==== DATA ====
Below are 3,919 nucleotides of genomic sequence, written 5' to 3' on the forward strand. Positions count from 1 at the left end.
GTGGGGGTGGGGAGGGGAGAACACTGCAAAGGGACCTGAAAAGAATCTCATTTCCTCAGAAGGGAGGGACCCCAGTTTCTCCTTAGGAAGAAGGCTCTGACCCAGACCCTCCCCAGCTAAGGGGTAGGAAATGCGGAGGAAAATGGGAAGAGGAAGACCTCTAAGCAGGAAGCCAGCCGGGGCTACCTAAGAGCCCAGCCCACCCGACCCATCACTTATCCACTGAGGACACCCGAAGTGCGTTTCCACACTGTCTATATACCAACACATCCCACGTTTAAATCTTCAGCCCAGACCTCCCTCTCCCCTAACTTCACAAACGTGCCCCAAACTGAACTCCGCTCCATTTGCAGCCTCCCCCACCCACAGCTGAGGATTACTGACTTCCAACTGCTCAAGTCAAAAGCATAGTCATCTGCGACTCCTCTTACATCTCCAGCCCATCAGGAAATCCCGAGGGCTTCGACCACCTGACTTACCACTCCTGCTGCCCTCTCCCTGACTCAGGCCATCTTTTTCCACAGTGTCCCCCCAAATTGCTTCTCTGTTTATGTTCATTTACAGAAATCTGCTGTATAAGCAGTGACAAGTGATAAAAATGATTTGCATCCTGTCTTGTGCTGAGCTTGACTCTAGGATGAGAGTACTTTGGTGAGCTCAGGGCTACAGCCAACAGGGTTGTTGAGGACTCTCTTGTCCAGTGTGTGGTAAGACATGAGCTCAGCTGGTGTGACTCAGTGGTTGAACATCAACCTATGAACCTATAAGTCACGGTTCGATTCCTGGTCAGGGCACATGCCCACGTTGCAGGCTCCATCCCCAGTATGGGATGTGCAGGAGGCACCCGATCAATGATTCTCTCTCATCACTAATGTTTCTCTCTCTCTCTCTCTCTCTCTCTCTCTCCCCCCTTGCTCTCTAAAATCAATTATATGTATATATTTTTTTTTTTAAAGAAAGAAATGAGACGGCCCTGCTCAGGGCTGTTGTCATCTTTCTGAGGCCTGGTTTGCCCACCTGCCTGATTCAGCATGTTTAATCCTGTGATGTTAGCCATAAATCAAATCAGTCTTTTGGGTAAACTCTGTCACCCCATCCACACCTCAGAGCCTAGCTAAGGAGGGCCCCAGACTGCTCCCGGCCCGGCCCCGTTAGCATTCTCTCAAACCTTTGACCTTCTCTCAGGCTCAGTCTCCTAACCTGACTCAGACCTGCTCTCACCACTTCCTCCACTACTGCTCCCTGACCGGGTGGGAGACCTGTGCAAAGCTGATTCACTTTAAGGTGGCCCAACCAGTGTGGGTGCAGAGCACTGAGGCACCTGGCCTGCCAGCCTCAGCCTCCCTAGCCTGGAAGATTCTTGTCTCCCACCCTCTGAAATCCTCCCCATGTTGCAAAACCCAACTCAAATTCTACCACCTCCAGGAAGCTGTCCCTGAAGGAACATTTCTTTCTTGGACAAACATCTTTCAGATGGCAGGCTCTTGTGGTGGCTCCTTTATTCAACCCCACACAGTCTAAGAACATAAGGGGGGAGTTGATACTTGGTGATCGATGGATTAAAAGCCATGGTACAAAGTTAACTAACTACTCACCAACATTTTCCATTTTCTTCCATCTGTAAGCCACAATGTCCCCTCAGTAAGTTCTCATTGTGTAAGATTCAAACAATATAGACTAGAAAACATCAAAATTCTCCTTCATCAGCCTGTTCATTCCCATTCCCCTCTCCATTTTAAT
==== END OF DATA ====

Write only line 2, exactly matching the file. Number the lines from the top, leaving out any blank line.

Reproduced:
GTGGGGGTGGGGAGGGGAGAACACTGCAAAGGGACCTGAAAAGAATCTCATTTCCTCAGAAGGGAGGGACCCCAGTTTCTCCTTAGGAAGAAGGCTCTGACCCAGACCCTCCCCAGCTAAGGGGTAGGAAATGCGGAGGAAAATGGGAAGAGGAAGACCTCTAAGCAGGAAGCCAGCCGGGGCTACCTAAGAGCCCAGCCCACCCGACCCATCACTTATCCACTGAGGACACCCGAAGTGCGTTTCCACACTGTCTATATACCAACACATCCCACGTTTAAATCTTCAGCCCAGACCTCCCTCTCCCCTAACTTCACAAACGTGCCCCAAACTGAACTCCGCTCCATTTGCAGCCTCCCCCACCCACAGCTGAGGATTACTGACTTCCAACTGCTCAAGTCAAAAGCATAGTCATCTGCGACTCCTCTTACATCTCCAGCCCATCAGGAAATCCCGAGGGCTTCGACCACCTGACTTACCACTCCTGCTGCCCTCTCCCTGACTCAGGCCATCTTTTTCCACAGTGTCCCCCCAAATTGCTTCTCTGTTTATGTTCATTTACAGAAATCTGCTGTATAAGCAGTGACAAGTGATAAAAATGATTTGCATCCTGTCTTGTGCTGAGCTTGACTCTAGGATGAGAGTACTTTGGTGAGCTCAGGGCTACAGCCAACAGGGTTGTTGAGGACTCTCTTGTCCAGTGTGTGGTAAGACATGAGCTCAGCTGGTGTGACTCAGTGGTTGAACATCAACCTATGAACCTATAAGTCACGGTTCGATTCCTGGTCAGGGCACATGCCCACGTTGCAGGCTCCATCCCCAGTATGGGATGTGCAGGAGGCACCCGATCAATGATTCTCTCTCATCACTAATGTTTCTCTCTCTCTCTCTCTCTCTCTCTCTCTCCCCCCTTGCTCTCTAAAATCAATTATATGTATATATTTTTTTTTTTAAAGAAAGAAATGAGACGGCCCTGCTCAGGGCTGTTGTCATCTTTCTGAGGCCTGGTTTGCCCACCTGCCTGATTCAGCATGTTTAATCCTGTGATGTTAGCCATAAATCAAATCAGTCTTTTGGGTAAACTCTGTCACCCCATCCACACCTCAGAGCCTAGCTAAGGAGGGCCCCAGACTGCTCCCGGCCCGGCCCCGTTAGCATTCTCTCAAACCTTTGACCTTCTCTCAGGCTCAGTCTCCTAACCTGACTCAGACCTGCTCTCACCACTTCCTCCACTACTGCTCCCTGACCGGGTGGGAGACCTGTGCAAAGCTGATTCACTTTAAGGTGGCCCAACCAGTGTGGGTGCAGAGCACTGAGGCACCTGGCCTGCCAGCCTCAGCCTCCCTAGCCTGGAAGATTCTTGTCTCCCACCCTCTGAAATCCTCCCCATGTTGCAAAACCCAACTCAAATTCTACCACCTCCAGGAAGCTGTCCCTGAAGGAACATTTCTTTCTTGGACAAACATCTTTCAGATGGCAGGCTCTTGTGGTGGCTCCTTTATTCAACCCCACACAGTCTAAGAACATAAGGGGGGAGTTGATACTTGGTGATCGATGGATTAAAAGCCATGGTACAAAGTTAACTAACTACTCACCAACATTTTCCATTTTCTTCCATCTGTAAGCCACAATGTCCCCTCAGTAAGTTCTCATTGTGTAAGATTCAAACAATATAGACTAGAAAACATCAAAATTCTCCTTCATCAGCCTGTTCATTCCCATTCCCCTCTCCATTTTAAT